The Arts and Crafts movement began in the UK and flourished in North America and Europe (where is was known as "Jugenstil") between 1880 and 1910. The jewelry designs produced within the movement were focused on fine craftsmanship and simple forms, as well as easily accessible and affordable materials i.e. silver rather than gold, semiprecious stones rather than precious gems. The Arts and Crafts style was both reactionary and visionary - the movement developed in part as a response to the ornate styles and conspicuous consumption of the Victorian era, but on the flip side, the decorative arts produced during this period influenced design for decades, arguably inspiring the designers of De Stijl, the Bauhaus, and eventually Modernism. This Jugenstijl collar is made in coin silver with orthoclase moonstone cabochons of ever-so-slightly graduated size.
EDWARDIAN (1900 - 1910)
The Edwardian era gets its name from King Edward VII’s brief reign at the beginning of the 20th century. His Danish bride Alexandra was young, lovely, and fashionable; with a taste for trendy pieces rendered in diamonds and pearls. The jewelry tended toward airy lightness, often in the form of lacy filigree. The world was changing rapidly, but lots of the jewelry still reflected the Victorian ideals of decorum and femininity. Ancient Roman and Greek influences remained popular.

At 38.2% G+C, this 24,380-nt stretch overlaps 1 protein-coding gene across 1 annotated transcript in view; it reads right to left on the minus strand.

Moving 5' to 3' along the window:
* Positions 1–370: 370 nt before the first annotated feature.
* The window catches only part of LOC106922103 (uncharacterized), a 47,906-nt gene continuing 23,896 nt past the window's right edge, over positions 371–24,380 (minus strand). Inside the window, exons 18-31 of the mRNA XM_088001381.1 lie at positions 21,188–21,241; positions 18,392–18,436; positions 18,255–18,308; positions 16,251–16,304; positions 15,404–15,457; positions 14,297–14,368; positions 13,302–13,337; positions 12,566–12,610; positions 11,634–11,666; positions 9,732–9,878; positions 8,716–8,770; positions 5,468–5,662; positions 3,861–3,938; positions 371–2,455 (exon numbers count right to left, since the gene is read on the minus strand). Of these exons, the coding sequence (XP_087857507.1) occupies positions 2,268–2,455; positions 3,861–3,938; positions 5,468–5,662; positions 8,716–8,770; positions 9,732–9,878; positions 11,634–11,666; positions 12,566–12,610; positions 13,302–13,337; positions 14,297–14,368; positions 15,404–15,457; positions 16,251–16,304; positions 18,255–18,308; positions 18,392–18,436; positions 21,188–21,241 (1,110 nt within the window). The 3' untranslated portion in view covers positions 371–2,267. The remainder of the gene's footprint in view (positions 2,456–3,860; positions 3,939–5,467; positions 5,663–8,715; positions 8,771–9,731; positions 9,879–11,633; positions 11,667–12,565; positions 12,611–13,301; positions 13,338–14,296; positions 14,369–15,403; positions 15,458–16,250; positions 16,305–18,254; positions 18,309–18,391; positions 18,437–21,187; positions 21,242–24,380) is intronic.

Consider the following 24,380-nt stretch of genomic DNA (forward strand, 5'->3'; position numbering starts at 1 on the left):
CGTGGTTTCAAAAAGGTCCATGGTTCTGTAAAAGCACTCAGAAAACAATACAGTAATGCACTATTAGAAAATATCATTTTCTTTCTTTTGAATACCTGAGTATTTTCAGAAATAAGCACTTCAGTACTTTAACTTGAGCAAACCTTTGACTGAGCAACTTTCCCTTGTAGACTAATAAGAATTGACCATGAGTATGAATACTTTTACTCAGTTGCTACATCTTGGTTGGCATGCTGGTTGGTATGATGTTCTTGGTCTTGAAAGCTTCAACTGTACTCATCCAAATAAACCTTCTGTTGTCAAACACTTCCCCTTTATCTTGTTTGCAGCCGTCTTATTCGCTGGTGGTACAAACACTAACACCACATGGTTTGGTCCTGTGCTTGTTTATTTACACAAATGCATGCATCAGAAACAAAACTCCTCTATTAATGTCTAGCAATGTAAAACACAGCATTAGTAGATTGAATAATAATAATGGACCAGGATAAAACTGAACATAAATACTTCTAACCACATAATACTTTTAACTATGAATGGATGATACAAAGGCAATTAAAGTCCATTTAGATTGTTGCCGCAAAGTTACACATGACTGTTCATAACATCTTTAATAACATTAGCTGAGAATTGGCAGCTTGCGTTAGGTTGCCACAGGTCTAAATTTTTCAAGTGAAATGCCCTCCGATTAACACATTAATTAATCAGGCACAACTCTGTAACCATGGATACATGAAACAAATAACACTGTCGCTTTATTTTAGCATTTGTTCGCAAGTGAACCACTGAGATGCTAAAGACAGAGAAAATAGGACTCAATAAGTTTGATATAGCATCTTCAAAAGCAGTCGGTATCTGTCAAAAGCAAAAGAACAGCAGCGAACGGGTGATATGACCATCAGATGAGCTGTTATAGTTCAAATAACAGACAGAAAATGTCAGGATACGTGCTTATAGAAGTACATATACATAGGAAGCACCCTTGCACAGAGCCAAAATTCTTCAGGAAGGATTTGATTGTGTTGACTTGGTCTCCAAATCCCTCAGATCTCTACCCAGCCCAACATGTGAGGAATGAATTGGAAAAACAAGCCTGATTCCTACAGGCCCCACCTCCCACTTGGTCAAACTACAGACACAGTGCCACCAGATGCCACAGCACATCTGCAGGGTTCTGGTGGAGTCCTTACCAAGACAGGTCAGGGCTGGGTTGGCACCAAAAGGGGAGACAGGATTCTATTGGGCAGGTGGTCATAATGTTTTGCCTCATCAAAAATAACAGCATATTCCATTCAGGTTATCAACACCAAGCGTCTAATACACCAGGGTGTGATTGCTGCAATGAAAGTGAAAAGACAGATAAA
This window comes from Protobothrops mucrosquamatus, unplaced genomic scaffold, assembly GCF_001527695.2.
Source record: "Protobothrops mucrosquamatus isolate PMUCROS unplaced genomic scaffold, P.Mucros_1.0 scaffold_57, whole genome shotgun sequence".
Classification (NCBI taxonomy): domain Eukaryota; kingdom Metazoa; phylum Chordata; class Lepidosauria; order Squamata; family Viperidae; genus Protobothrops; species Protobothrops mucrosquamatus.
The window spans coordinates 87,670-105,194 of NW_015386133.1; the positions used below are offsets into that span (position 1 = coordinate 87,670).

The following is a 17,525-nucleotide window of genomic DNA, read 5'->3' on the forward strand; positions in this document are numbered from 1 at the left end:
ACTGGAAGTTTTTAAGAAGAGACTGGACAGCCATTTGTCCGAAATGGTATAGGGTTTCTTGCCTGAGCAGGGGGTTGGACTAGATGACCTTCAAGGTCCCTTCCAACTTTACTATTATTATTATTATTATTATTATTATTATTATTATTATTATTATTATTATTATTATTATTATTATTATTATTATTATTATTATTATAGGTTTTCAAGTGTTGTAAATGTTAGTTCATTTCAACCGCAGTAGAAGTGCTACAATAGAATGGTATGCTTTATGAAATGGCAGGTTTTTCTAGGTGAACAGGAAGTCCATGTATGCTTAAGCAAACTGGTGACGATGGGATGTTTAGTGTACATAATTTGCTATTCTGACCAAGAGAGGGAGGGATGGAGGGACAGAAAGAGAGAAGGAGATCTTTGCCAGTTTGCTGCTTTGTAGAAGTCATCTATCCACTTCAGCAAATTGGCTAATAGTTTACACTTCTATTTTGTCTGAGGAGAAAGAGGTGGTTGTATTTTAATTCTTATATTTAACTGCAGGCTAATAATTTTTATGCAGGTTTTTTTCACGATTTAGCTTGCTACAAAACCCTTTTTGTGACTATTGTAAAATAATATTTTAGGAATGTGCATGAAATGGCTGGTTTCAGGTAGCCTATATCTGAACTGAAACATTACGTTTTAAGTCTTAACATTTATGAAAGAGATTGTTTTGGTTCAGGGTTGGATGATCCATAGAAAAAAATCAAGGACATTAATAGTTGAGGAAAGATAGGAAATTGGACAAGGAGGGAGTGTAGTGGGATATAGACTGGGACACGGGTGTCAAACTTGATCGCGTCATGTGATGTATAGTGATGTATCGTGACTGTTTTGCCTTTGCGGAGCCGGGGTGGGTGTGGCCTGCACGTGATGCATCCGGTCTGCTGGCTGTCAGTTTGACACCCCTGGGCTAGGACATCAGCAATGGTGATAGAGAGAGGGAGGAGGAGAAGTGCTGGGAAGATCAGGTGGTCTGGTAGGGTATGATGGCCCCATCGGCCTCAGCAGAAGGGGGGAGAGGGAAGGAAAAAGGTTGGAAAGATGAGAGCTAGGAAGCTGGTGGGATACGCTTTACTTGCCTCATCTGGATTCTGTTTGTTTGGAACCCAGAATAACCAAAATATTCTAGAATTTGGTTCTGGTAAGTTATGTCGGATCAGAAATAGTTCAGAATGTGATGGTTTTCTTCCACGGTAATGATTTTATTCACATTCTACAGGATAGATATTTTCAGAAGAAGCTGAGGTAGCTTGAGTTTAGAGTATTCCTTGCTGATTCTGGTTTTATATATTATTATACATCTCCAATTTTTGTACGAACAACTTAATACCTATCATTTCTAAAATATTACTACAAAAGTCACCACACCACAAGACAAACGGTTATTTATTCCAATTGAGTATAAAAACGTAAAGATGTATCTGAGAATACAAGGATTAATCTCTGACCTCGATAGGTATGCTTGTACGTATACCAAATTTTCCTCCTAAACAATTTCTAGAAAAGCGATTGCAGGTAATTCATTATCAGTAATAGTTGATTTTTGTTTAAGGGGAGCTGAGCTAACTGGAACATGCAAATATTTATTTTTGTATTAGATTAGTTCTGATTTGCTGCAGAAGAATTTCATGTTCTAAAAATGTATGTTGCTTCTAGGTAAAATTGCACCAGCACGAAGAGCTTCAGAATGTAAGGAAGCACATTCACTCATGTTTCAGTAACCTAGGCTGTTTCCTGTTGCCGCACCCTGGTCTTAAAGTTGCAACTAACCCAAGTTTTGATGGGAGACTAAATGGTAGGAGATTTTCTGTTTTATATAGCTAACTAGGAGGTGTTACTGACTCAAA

“White” jewelry became popular as plentiful deposits of platinum were discovered in Russia and improved smelting technology made it possible for jewelers to work in the noble metal. Platinum was seldom used by jewelers in earlier years owing both to its scarcity and high melting point. The jewelry trade took advantage of its rigid strength to create opulent openwork settings for increasingly brilliant diamonds. The old European cut was perfected, rounder and squatter than old mine. This took stone-cutting one step closer to the mathematically perfect round brilliant cut, which is the most popular diamond cut today. The now-iconic square Asscher cut was patented in 1902.
Hot on the heels of platinum, the alloy mixture that produces white gold was formulated and patented in 1915 in New York City. With Europe in the grip of WW1, the American jewelry industry was poised to become a world leader and innovator.